Unapologetic insolence from an aging subversive

Unapologetic insolence from an aging subversive

Wednesday, 25 December 2013

It's Christmas


















I've been searching to find something appropriate to post at Christmas.
This turned up in the parish newsletter, and it fits well.
The baby Jesus was, it should be remembered, a displaced person at the time of His birth.
If posting this makes me a bleeding heart, so be it.
That's a badge I'll always wear with pride.

Lazarus at Our Gate. Australian Catholic Bishops ' 2013 Social Justice Message

"In the Gospel parable, the rich man’s failure is not an overt cruelly, but an indifference to human suffering. The rich man passes Lazarus constantly but never actually 'sees’ him - never actually recognising Lazarus’ need. 


We cannot be at peace, eating our fill, in the knowledge that a sister or brother lies hungry or sick at our gate. We know that such a state of affairs is as far as it can be from the vision of God. Our God is revealed as a God of abundance and hospitality who gives life to the world, bread to the hungry -  And Christ as our guide and saviour... God in Jesus chooses humility, service and self-emptying as the hallmarks of a love which is everlasting - sumptuous and rich".

By the end of 20 12, the number of forcibly displaced people worldwide exceeded 45 million, the highest level of displacement since 1994. These are men, women and children driven from their homes by war or civil violence.

Often these people are forced to seek refuge in countries that are themselves facing significant struggles. Eighty per cent of refugees are seeking protection in developing countries, making it even harder for those nations to lift themselves out of poverty. In 2012, Pakistan hosted the largest number of refugees ( l.6 million), followed by Iran (868,000) Syria hosted 477,000 refugees and, with the recent terrible violence, 647,000 have fled seeking refuge in neighboring countries.

For millions of refugees, it will be many years before they can find a home again.  Some never do. Of the refugee population under the mandate of the United Nation’s High Commissioner for Refugees, around two thirds - 6.4 million people. - had been in these circumstances for five years or longer. Refugee camps can be the size of small cities. The one in Dadaab , Kenya, is home to about half a million people, including some 10,000 third-generation refugees born in the camp. Not only have these people lost access to t heir livelihoods, their extended families and their faith communities , but they are very often prevented from moving around freely, earning a living wage or planning for their futures.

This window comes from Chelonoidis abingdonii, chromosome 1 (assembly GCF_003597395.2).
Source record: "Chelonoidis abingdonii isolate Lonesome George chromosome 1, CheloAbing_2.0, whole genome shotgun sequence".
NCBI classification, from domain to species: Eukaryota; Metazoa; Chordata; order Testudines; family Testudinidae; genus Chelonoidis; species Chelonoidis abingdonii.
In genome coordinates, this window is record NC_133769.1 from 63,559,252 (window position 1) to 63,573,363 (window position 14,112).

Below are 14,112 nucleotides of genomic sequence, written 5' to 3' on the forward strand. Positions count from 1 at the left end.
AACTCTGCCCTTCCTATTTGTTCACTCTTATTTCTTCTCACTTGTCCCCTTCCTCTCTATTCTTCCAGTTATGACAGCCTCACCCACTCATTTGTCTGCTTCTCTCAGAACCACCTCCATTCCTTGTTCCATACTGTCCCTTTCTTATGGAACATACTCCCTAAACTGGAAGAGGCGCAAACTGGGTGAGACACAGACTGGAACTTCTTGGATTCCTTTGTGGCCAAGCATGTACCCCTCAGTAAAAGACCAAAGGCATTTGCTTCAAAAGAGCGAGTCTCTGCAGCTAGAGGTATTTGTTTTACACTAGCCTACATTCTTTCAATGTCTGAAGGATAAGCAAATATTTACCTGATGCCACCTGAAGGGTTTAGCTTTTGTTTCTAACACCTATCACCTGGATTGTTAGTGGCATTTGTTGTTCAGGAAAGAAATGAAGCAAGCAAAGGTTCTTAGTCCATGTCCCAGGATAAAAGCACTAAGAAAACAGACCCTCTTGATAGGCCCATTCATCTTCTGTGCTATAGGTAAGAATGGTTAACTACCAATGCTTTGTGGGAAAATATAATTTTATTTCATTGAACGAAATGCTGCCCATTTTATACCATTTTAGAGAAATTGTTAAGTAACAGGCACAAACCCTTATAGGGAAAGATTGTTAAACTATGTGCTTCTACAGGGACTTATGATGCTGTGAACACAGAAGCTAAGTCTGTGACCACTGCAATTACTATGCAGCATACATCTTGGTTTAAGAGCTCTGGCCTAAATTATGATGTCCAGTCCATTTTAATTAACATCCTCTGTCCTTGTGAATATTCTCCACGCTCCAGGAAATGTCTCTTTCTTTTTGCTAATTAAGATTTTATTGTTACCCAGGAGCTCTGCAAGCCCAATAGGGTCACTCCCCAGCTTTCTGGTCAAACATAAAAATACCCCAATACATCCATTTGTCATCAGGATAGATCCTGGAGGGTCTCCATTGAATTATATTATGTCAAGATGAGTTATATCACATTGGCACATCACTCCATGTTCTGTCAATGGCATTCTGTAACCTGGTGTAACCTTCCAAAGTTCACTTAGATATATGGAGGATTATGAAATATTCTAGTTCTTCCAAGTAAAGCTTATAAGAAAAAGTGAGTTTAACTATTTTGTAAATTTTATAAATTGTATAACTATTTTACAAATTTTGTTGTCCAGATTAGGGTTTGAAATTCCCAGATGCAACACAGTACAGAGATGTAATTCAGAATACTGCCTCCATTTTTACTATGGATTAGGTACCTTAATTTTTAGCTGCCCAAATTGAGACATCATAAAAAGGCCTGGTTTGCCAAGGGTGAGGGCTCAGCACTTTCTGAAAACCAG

Those displaced from their homes are prone to trauma, causing them to experience poverty at many different levels no matter how high their education or employment levels before.

Facing these odds, it is no wonder that many are forced into desperate choices --- living hand-to­ mouth in slums or shanty towns -- are spending their last savings on risky journeys to places they hope can protect them. The Catholic Church has been a source of hope and assistance to those on the move around the globe. That basic level of human solidarity - hospitality to the stranger and refuge for those seeking protection - as been lacking in our national political debate over the past decade. The recent increase in the n umber of people arriving by boat is insignificant by world standards. In 2012, as a country like Pakistan struggled to accommodate 1.6 mill ion refugees, Australia’s political leaders and media whipped up hysteria over the arrival of 17,000 asylum seekers in Australian waters.

We have been saddened to see part of our international aid budget diverted to funding for asylum seekers being processed in our community. These are men and women who richly deserve our support, but not at the expense of others in desperate need. Any reduction or diversion of international aid funds remains a concern, particularly where those funds are directed at addressing many of the problems that ca use people to flee their homelands.

The depth and breadth of poverty that still exists in our world calls us to action. That so many suffer multiple burdens of deprivation prompts deep soul searching. How is it that so many are excluded from enjoying spiritual, cultural, educational, social, economic and political freedoms? How is it that so many still lie like Lazarus at our gate, bearing in t heir bodies the cost of their struggle and denied access to the table of participation and solidarity time and again. This is the challenge for us, as Australians and as members of the global community, as we seek the path to reducing and eliminating poverty in the years to come.




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